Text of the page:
The Sun Microsystems OpenSolaris endurance test reached a critical stage today, as the operating system's kernel and networking stack were turned over to developers.
Solaris fans can now examine and play with more than 5m lines of code - mostly the stuff at the heart of the OS. This code dump follows the release in January of the highly-regarded DTrace tool for improving system performance under Sun's Common Development and Distribution License (CDDL). The new code, also released under the CDDL, is now available on the OpenSolaris web site.
"This, as you can imagine, is a very big day for us at Sun Microsystems and particularly so for those of us in the Solaris community," said Sun VP Tom Goguen, during a conference call.
This exciting day has been a longtime coming.
Sun first introduced the idea of an open source version of Solaris way back in 2000 and then waffled back and forth over the next couple of years as to how good of an idea such a product would be. Then, last year almost to the day, Sun's president Jonathan Schwartz confirmed that Sun would indeed go the open source route in some way, shape or form.
Since Schwartz made that pronouncement, Sun executives have said again and again that the company "has open sourced Solaris" even though it still really hasn't. The 5m lines of code released today do contain the key kernel and networking components, but they make up just half of the OS's total code, which includes a number of packages already under open source licenses.
Over the next six months, Sun plans to release more networking tools, storage drivers, developer tools, test suites and compilers. A detailed roadmap is available here.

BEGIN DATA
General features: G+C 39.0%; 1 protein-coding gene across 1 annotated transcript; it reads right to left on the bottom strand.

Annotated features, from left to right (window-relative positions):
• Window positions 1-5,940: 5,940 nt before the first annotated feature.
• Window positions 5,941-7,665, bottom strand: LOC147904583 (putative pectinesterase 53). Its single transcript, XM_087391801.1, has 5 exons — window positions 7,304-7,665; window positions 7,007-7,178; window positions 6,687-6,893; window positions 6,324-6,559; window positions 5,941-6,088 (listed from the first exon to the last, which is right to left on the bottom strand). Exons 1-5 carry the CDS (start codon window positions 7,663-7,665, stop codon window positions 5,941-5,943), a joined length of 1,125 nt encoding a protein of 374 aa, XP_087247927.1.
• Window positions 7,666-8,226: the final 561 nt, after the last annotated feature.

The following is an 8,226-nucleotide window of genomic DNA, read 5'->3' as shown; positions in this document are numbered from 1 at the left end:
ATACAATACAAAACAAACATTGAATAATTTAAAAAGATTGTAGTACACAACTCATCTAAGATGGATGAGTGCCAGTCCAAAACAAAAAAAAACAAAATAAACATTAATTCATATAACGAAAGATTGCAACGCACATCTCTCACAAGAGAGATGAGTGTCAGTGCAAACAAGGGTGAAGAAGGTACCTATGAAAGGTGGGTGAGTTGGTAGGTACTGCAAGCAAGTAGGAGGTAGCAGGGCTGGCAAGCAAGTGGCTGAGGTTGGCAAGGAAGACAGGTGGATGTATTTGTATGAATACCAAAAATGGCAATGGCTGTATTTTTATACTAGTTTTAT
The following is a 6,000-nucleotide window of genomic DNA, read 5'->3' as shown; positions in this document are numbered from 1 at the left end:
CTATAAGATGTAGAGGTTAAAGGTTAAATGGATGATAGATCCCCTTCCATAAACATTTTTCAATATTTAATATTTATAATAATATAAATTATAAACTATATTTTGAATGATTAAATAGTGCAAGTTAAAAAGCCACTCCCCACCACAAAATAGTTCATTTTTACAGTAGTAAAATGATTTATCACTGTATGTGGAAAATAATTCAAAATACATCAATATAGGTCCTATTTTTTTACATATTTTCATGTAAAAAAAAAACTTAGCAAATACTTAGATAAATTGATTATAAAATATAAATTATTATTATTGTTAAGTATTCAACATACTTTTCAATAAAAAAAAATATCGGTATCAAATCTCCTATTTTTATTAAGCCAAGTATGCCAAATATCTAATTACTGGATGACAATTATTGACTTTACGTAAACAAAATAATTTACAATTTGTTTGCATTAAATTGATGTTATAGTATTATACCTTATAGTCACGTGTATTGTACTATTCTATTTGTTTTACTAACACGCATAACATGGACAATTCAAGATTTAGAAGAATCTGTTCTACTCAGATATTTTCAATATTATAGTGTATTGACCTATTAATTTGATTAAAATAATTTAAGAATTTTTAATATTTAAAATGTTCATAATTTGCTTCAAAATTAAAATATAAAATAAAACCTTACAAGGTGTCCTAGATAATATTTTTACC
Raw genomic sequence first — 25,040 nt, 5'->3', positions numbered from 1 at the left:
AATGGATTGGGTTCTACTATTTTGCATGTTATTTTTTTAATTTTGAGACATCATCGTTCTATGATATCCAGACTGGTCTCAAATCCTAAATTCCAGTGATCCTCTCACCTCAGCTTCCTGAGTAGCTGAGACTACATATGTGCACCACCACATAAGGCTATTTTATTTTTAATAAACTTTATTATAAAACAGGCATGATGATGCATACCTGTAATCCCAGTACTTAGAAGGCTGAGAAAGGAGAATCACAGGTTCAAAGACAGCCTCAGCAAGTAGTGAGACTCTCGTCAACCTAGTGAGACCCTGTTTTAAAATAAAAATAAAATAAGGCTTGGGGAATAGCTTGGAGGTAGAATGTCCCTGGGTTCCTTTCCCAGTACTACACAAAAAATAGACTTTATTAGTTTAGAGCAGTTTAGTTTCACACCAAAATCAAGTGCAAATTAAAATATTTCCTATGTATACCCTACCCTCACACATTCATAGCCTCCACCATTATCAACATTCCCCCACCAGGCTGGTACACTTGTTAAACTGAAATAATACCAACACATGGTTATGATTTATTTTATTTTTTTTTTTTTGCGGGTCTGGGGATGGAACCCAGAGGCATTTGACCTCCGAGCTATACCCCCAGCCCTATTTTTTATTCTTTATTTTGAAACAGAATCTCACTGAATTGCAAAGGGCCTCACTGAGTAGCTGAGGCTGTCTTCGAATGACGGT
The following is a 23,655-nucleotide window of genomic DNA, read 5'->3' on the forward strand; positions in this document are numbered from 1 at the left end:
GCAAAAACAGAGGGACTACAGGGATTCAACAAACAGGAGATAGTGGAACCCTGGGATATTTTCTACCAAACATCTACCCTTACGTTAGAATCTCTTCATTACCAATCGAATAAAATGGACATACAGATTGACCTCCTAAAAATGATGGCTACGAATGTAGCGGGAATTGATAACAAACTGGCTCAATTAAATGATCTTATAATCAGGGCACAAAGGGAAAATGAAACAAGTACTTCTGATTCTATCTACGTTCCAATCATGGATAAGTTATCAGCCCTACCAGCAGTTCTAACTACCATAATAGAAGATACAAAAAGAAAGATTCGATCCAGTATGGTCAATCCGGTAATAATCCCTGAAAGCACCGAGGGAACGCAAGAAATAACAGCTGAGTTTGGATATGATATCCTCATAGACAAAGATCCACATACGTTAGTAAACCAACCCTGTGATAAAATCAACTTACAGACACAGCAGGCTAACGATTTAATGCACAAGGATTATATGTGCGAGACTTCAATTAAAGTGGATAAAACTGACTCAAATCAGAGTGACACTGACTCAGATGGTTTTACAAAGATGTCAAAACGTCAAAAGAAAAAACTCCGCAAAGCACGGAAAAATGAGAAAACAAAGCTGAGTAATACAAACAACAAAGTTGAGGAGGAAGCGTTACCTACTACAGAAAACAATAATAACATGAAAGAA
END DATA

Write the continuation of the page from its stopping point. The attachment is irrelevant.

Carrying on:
Sun keeps saying that OpenSolaris is not a ploy to get free development work done on Solaris and that it's not a response to Red Hat. This has left many wondering exactly what question the OS answers.
The whole OpenSolaris effort is an obvious attempt by Sun to keep interest high in its operating system by breathing new life into software. Sun's immediate future hinges on maintaining as many Solaris/Sparc customers as possible, while its long-term goals will be best served by new users picking up Solaris over Linux and Windows on x86 systems. For that to happen, Sun needs an open, strong developer community that takes pride or at least has interest in the OS.
To its credit, Sun has been far more, well, open with regard to OpenSolaris than many once expected. Pundits imagined Sun would let developers peek at the Solaris code and send work back to the company but not really give them many other freedoms. That, however, hasn't been the case as CDDL is a decently liberal license, especially for a company that bases its existence on R&D.
There are many Sun/Unix supporters who would love to see OpenSolaris take off and become a major force in the x86 server market. Sun proponents argue that Solaris is a much more mature, higher-end operating system than Linux.
The length of time needed for Sun to roll out a substantial chunk of Solaris under CDDL proves that large companies just can't turn on a dime - no matter how much they'd like to. At the same time, it proves companies can turn. Sun needs a lift right now and OpenSolaris could well fuel part of a larger morale and revenue boost. ®
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